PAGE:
"It's just not a simple situation," Edison said. "Maybe they can take
the doors off and make homes for bears." However, leaving the
vehicles on the mountain is not an option from the BLM's
perspective, said Kent Hoffman, associate field office manager in
A tanklike Sno-Cat might be able to pull out the vehicles, officials
and other observers ventured, but it would be tricky and the
damage to the landscape probably severe. The BLM's position is
that an expert must handle the extrication, and the BLM will
monitor any attempt, Hoffman said. The Hatchers called a widely
acclaimed champion "rock crawler" - someone who scales
impossibly steep, rocky slopes in a vehicle - who lives and works in
Bayfield, some 75 miles south of Silverton. Steve Rumore of
Avalanche Engineering built his cliff-climbing "Sniper" from scratch,
and he competes with it across the country.
A winch in the works?
"It looks like something you'd see in space," Rumore said of his
creation. "In the summertime we do get requests for the Sniper" to
function like a super tow truck. But Rumore wouldn't give the
Hatchers a cost estimate until he had seen the location. The
Gary Hatcher told The Post that he and his brother, who declined
to be named, had decided to go buy a winch and try to pull out
their vehicles themselves.
This development did not sit well with one BLM official, who
repeated that the agency is insisting on expertise to safeguard
lives and landscape.
"Maybe the best thing for these guys to do is sign a check, hand it
to the BLM and go sit in a motel somewhere," Edison said.
After some contemplation, Rumore admitted that he was becoming
intrigued by the Hatchers' predicament. He would like to help out,
he said, adding: "Don't take this the wrong way, but it sounds like
an entertaining challenge. We might just go up there and take a
look for ourselves."
That's all I could find out so far. Be my guest to keep researching. One of the dude's name is in the article. Try looking up his phone # and giving him a call.Positive Vibes said:So how did they get the trucks out? Where is the rest of the story?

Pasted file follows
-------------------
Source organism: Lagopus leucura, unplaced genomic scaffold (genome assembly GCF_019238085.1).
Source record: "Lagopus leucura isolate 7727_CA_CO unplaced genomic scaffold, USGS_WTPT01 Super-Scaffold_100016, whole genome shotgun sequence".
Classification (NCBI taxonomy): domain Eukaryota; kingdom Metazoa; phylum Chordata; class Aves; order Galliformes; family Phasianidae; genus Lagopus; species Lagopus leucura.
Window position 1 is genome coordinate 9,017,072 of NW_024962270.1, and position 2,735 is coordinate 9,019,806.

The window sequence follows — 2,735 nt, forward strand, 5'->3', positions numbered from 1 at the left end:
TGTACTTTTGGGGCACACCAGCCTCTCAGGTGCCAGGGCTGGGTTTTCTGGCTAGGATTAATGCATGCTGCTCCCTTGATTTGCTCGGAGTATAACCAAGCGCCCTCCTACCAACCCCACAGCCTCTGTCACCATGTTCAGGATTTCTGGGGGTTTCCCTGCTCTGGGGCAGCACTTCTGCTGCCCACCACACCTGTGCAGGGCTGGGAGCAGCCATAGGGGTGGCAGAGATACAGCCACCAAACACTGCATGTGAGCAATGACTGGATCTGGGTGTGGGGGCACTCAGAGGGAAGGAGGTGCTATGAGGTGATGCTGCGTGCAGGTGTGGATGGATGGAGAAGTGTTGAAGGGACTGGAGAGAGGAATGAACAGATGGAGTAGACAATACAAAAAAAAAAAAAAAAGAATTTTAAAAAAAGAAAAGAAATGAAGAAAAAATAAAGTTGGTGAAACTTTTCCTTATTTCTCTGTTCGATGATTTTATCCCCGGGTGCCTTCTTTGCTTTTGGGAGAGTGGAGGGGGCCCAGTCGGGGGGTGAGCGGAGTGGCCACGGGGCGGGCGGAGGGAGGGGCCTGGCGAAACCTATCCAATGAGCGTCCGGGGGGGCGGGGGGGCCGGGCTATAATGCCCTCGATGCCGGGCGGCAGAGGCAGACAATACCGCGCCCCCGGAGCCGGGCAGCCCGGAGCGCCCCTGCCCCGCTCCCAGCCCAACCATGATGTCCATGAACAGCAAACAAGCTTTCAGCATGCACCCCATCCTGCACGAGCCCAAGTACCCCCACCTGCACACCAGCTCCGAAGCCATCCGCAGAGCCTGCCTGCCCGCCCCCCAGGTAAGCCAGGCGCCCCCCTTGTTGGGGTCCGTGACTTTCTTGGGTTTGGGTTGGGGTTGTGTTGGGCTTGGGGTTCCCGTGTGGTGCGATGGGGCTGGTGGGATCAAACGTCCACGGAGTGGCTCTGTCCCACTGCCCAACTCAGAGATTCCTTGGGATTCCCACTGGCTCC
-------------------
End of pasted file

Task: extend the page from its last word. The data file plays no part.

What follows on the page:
After struggling for a week to get their stranded vehicles off the side of Houghton Mountain, two brothers from Texas finally lower their vehicles down 12,500 feet with the help of a band of Durango-area men. Alan and Gary Hatcher created daily drama that drew increasingly bigger crowds to gawk at their high-wire act above California Gulch. For five harrowing days they were the most spectacular example of "stuck" in the land.
Alan and Gary Hatcher got stuck Monday after driving their Dodge Ram and
> Jeep Wrangler off road onto a steep slope of Houghton Mountain, where they
> could neither get back up nor get down.
> Their ordeal ended Saturday afternoon, said San Juan County Undersheriff
> Charlie Moore.
> "They were able to get a Hummer up there with a winch on it and were able to
> winch both vehicles uphill to a point where it was safe for someone to get
> in and drive them out the same route that they used going in," Moore said
> Sunday. "All vehicles are off the mountain. The only damage I'm aware of is
> the winch on the Hummer reportedly burned out from overwork."
> Two all-terrain vehicles pulled the trucks on unstable ground in what one
> man who helped remove the vehicles called an "extremely dangerous" five-hour
> "If one of them were to slip and fall off the side, it would pull the other
> off," said John Gilleland, who helped with his Hummer. "I can't imagine
> anyone surviving a roll that far down a slope."
> A Bureau of Land Management official supervised the rescue.
> Gilleland, who is from Durango, said dozens watched the salvage.
> All week, the brothers hatched plans to remove the vehicles. In Silverton,
> about an hour's drive away, they became the subject of remarks ranging from
> mild reproach to ridicule.
JPA1982 said:great story, thanks for the post from all telling and finding the end of it, just wish there were pics of the hummers pulling them out, sure GM would love to get ahold of it for ads, lol